It’s going to be a long, slow climb back to self-sufficiency for food bank users.
Meanwhile, South and Central Alberta food banks continue to operate with less food flowing through their mutual distribution network because of fewer donations from grocery stores and companies.
Dan Gonzales, director of The Lord’s Food Bank in Rocky Mountain House, said more food made it to Rocky this month, but he still has to buy five times as much food than he did before the recession, to fill hampers.
“A lot of what’s coming through is cookies and crackers,” Gonzales said on Thursday.
Handing out about 400 hampers a month, demand remains about 25 per cent higher than before the economy took a dive. And employment prospects for many people are still dim, Gonzales said.
“If the recession was over, if things went back to the way they were two years ago, it would still take us eight to 16 months for all of that to filter down to our level,” said Fred Scaife, Red Deer Food Bank executive director.
It takes time for people to catch up on costs that are not dealt with during economic distress, he said.
In March, the Red Deer bank gave out 734 hampers, up 31 per cent from March 2009.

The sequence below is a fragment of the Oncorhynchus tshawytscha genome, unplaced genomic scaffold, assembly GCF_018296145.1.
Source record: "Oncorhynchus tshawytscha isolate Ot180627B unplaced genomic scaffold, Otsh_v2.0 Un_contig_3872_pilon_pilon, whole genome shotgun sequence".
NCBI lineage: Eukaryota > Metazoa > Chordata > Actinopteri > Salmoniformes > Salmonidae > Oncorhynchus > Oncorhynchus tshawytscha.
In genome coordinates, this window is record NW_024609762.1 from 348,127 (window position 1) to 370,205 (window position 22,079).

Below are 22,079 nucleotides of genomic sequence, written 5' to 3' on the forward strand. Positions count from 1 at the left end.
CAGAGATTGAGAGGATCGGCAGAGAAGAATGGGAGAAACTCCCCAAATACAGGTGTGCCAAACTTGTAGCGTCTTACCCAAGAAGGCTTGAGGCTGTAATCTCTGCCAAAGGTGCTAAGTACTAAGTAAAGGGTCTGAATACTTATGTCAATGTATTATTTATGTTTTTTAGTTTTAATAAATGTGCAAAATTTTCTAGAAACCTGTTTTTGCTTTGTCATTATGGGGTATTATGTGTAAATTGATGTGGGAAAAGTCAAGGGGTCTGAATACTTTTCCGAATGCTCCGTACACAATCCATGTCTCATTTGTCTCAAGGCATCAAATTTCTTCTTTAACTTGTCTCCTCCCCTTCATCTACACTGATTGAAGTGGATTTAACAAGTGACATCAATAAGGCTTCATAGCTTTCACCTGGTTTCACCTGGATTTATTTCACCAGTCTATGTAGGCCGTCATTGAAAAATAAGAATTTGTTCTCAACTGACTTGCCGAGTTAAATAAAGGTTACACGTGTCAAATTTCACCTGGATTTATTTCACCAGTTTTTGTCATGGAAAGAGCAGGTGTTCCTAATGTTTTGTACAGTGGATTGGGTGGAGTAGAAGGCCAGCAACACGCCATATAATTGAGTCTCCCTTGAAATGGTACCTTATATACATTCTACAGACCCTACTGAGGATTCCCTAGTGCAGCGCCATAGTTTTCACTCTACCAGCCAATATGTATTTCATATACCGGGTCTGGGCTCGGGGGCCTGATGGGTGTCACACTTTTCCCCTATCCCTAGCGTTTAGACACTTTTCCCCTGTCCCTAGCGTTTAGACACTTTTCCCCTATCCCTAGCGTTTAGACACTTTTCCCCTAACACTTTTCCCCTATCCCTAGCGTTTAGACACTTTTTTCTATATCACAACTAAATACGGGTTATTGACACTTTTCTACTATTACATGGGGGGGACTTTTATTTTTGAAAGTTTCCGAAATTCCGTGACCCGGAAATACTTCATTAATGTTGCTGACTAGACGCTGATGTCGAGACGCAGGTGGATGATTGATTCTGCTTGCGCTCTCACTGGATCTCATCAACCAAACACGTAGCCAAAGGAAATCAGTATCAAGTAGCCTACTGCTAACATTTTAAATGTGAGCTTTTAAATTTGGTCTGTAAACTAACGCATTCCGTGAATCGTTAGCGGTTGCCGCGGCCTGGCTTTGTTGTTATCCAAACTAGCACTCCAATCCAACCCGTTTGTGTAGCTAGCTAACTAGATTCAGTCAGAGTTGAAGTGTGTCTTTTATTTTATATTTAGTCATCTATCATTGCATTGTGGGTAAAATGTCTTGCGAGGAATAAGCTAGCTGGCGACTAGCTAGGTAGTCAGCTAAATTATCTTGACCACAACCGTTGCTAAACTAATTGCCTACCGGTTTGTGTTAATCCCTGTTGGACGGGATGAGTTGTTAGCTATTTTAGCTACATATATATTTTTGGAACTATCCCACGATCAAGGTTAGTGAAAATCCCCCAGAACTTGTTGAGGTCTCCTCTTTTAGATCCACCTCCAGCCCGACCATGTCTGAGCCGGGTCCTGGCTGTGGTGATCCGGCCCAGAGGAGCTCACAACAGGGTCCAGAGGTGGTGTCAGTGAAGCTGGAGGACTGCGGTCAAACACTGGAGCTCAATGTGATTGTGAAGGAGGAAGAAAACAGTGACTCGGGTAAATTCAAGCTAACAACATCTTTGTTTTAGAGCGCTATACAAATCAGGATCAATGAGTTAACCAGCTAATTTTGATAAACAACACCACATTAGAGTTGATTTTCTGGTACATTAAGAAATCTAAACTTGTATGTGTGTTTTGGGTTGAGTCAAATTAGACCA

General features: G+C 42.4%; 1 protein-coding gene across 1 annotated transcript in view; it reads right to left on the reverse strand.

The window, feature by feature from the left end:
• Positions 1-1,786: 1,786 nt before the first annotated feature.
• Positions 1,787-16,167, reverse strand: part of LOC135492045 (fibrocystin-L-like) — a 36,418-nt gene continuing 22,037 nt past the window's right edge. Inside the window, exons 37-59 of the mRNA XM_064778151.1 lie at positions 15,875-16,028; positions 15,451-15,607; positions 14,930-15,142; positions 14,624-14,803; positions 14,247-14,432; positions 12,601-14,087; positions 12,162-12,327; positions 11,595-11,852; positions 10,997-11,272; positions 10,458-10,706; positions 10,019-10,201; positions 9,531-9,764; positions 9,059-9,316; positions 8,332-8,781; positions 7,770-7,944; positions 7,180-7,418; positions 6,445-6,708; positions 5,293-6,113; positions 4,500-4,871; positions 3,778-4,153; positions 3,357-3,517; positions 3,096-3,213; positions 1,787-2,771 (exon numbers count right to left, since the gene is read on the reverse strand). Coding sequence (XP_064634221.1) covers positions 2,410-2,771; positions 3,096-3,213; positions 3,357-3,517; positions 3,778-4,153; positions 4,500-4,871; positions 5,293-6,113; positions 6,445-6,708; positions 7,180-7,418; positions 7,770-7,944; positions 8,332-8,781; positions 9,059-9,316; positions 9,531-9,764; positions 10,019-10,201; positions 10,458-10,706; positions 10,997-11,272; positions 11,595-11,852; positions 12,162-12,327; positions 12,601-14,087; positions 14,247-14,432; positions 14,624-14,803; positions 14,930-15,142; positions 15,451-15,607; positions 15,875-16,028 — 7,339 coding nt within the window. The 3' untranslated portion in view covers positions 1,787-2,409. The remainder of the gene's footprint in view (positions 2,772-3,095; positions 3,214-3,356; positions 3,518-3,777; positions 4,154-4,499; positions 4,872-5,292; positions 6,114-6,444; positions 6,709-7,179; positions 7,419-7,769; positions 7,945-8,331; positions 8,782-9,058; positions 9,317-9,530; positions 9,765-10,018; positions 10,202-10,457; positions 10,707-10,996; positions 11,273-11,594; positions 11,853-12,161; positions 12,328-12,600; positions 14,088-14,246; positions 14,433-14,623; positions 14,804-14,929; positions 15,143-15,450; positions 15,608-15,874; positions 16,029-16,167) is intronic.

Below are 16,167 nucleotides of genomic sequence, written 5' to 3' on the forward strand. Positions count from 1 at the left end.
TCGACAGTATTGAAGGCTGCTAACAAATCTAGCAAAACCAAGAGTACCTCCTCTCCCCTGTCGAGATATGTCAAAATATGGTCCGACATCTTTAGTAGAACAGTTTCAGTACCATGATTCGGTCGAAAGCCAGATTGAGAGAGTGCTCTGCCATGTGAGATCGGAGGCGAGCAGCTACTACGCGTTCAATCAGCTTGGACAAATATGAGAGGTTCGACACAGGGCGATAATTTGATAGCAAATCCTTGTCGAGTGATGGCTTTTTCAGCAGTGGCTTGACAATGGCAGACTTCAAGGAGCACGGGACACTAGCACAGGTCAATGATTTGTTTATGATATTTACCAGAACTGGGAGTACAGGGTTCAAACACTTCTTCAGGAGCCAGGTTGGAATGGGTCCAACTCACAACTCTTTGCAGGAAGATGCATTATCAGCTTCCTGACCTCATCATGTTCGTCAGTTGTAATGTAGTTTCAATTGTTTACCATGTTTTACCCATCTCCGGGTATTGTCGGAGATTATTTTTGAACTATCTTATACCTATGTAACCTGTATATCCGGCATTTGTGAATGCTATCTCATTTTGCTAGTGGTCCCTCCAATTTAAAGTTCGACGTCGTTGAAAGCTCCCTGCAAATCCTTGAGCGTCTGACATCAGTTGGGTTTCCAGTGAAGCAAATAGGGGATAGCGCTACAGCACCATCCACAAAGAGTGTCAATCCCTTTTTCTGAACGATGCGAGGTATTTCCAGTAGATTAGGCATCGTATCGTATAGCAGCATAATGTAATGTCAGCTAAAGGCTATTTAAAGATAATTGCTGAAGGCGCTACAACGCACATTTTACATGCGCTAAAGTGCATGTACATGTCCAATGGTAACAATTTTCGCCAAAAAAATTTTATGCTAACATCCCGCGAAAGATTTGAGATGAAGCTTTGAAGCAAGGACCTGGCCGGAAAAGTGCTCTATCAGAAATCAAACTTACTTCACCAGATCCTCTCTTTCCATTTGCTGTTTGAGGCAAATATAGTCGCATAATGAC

Scaife said he is also buying more food to meet the demand and is relying more on the food that comes from Calgary through the distribution network, like cans with dints or products nearing best-before dates.
Before, Red Deer used to redistribute a majority of the food to rural food banks.
“Now because of the demands being placed upon us, we’re retaining a far greater amount then we have ever done before, even though we are still shipping out over 45 per cent that we are obligated to ship out.”
Scaife said stores have also completed the switch to summer stock, which would contribute to less food being distributed.
But rural food banks can still make requests for specific types of food and Red Deer and Calgary food banks will do everything they can to get it, he said.
“Our commitment to the rural areas is unshakable.”